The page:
A Dictionary of the English Language
                        A Digital Edition of the 1755 Classic by Samuel Johnson
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Zany

View Scan · View Transcription · from page 2315

View Scan · View Transcription · from page 2315

Za'ny. n.s. [Probably of zanei.] The contraction of Giovanni or sanna, a scoff, according to Skinner.] One employed to raise laughter by his gestures, actions and speeches; a merry Andrew; a buffoon.

Some carrytale, some pleaseman, some slight zany,
Some mumblenews, some trencher knight, some Dick,
Told our intents before.
Shakespeare.

Then write that I may follow, and so be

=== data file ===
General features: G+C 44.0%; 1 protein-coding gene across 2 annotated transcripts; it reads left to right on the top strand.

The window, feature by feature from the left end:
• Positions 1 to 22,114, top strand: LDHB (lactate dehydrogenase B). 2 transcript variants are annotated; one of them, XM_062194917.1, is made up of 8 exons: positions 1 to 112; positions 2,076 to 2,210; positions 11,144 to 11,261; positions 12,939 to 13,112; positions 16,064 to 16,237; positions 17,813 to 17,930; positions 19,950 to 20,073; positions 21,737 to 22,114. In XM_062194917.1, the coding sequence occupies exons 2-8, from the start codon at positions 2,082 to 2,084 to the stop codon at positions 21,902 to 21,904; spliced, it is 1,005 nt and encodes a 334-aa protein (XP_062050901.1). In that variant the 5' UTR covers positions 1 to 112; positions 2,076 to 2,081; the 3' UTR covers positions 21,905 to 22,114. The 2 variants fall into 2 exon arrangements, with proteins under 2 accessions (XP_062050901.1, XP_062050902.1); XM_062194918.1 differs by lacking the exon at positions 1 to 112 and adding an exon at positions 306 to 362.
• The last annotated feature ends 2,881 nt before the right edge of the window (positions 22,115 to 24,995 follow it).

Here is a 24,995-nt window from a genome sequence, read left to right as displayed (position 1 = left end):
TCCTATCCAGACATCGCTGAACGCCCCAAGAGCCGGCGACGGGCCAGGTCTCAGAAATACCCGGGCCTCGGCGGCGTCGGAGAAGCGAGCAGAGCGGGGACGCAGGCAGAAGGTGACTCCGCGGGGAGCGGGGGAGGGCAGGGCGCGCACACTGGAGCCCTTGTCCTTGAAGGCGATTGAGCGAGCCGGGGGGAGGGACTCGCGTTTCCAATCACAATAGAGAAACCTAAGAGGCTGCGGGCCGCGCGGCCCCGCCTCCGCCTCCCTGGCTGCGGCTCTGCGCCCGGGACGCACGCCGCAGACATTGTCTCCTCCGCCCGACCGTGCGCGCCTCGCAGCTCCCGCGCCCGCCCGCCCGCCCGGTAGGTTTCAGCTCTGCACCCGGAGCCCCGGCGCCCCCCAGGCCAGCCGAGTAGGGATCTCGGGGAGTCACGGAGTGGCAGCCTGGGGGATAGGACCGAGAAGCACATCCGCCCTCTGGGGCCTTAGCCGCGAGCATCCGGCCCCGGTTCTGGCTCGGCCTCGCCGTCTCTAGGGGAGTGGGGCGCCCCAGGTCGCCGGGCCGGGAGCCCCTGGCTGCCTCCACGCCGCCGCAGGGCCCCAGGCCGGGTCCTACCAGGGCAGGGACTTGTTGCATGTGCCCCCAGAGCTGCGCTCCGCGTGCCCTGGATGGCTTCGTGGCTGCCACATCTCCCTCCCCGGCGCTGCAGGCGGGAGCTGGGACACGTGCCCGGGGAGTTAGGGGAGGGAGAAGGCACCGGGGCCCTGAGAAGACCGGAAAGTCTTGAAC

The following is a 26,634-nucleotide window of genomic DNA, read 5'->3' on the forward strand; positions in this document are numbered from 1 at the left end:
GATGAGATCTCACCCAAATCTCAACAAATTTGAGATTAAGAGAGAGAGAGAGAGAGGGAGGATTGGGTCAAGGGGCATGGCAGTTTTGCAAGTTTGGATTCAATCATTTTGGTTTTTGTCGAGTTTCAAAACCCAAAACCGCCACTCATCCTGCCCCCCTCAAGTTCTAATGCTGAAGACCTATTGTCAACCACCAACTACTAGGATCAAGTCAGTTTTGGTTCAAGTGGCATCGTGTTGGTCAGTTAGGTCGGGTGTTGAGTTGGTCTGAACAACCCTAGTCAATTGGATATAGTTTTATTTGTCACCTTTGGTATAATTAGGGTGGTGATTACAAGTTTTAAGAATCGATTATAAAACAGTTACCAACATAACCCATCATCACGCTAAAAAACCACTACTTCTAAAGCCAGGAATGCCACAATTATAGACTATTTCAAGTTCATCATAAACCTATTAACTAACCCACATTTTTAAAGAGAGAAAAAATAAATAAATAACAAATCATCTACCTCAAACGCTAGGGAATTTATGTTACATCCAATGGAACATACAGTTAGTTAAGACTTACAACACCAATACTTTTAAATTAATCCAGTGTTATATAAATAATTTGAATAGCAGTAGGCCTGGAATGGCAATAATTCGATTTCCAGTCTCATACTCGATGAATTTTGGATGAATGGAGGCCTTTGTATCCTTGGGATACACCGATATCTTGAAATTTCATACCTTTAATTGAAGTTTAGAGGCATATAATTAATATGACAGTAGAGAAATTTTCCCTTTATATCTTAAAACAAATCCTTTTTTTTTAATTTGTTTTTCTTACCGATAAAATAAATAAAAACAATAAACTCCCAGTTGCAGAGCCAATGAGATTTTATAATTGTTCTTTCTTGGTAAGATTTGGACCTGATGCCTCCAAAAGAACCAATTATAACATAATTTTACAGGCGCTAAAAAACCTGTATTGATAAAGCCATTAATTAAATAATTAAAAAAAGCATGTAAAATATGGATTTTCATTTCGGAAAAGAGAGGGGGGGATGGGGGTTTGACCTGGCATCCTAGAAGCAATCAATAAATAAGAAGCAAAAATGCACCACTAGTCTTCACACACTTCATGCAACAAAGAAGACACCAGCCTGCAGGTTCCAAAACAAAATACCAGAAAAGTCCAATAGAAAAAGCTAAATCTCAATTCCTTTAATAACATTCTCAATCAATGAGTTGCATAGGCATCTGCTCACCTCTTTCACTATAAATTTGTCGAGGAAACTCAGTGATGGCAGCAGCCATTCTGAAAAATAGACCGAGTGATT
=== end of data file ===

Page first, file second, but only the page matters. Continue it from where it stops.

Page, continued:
Thy echo, thy debtor, thy foil, thy zany,
I shall be thought, if mine like thine I shape,
All the world's lion, though I be thy ape.
Donne.

Oh, great restorer of the good old stage,
Preacher at once, and zany of thy age.
Pope's Dunciad.

Sources: Donne, John (44) · Shakespeare's Love's Labours Lost (33) · Pope, Alexander (393) · Skinner, Stephen (55)

Attributes: Italian (29) · Latin (690) · Noun Substantive (1269)

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Cite this page: Johnson, Samuel. "Zany." A Dictionary of the English Language: A Digital Edition of the 1755 Classic by Samuel Johnson. Edited by Brandi Besalke. Last modified: December 20, 2013. http://johnsonsdictionaryonline.com/?p=1537.


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